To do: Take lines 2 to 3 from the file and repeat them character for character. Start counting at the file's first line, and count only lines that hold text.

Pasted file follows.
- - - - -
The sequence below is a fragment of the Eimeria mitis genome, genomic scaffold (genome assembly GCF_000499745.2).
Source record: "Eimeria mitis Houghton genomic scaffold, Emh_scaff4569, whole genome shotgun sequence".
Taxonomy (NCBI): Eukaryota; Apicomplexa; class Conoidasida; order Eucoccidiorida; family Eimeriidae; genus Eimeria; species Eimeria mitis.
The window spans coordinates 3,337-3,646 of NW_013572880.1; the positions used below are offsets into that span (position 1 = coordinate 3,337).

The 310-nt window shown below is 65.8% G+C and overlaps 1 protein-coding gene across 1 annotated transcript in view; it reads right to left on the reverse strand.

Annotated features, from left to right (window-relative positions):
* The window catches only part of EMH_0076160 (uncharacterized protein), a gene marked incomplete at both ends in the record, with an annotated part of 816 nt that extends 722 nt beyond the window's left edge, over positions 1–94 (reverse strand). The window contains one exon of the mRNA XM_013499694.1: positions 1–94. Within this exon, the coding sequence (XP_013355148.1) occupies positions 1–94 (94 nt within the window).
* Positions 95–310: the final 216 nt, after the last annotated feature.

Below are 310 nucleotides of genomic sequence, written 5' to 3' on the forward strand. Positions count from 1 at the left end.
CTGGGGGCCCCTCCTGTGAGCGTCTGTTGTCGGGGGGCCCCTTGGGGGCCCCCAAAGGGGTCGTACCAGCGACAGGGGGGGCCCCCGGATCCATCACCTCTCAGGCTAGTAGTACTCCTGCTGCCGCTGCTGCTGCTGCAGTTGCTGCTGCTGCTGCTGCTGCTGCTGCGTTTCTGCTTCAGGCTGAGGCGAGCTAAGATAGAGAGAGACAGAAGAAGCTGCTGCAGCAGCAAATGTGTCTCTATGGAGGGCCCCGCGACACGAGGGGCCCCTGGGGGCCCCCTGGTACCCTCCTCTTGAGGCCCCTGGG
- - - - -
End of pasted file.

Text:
Source record: "Eimeria mitis Houghton genomic scaffold, Emh_scaff4569, whole genome shotgun sequence".
Taxonomy (NCBI): Eukaryota; Apicomplexa; class Conoidasida; order Eucoccidiorida; family Eimeriidae; genus Eimeria; species Eimeria mitis.